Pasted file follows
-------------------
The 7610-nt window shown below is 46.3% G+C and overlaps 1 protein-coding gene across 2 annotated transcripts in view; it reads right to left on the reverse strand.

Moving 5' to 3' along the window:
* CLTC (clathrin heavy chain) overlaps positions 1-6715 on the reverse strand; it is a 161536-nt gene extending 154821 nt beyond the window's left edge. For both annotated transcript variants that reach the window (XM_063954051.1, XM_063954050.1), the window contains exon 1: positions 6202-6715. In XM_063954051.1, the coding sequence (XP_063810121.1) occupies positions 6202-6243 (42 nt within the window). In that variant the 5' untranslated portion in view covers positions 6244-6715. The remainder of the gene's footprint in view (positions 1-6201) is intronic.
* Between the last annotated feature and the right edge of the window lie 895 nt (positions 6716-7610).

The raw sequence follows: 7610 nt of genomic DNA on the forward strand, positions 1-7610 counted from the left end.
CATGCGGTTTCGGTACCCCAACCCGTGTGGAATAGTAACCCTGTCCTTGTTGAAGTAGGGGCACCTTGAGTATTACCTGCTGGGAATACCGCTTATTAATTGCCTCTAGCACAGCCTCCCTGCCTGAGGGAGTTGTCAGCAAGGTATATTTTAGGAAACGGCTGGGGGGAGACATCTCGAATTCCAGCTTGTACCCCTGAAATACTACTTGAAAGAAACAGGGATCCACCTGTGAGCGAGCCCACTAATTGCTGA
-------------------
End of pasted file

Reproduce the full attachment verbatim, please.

The 7610-nt window shown below is 46.3% G+C and overlaps 1 protein-coding gene across 2 annotated transcripts in view; it reads right to left on the reverse strand.

Moving 5' to 3' along the window:
* CLTC (clathrin heavy chain) overlaps positions 1-6715 on the reverse strand; it is a 161536-nt gene extending 154821 nt beyond the window's left edge. For both annotated transcript variants that reach the window (XM_063954051.1, XM_063954050.1), the window contains exon 1: positions 6202-6715. In XM_063954051.1, the coding sequence (XP_063810121.1) occupies positions 6202-6243 (42 nt within the window). In that variant the 5' untranslated portion in view covers positions 6244-6715. The remainder of the gene's footprint in view (positions 1-6201) is intronic.
* Between the last annotated feature and the right edge of the window lie 895 nt (positions 6716-7610).

The raw sequence follows: 7610 nt of genomic DNA on the forward strand, positions 1-7610 counted from the left end.
CATGCGGTTTCGGTACCCCAACCCGTGTGGAATAGTAACCCTGTCCTTGTTGAAGTAGGGGCACCTTGAGTATTACCTGCTGGGAATACCGCTTATTAATTGCCTCTAGCACAGCCTCCCTGCCTGAGGGAGTTGTCAGCAAGGTATATTTTAGGAAACGGCTGGGGGGAGACATCTCGAATTCCAGCTTGTACCCCTGAAATACTACTTGAAAGAAACAGGGATCCACCTGTGAGCGAGCCCACTAATTGCTGA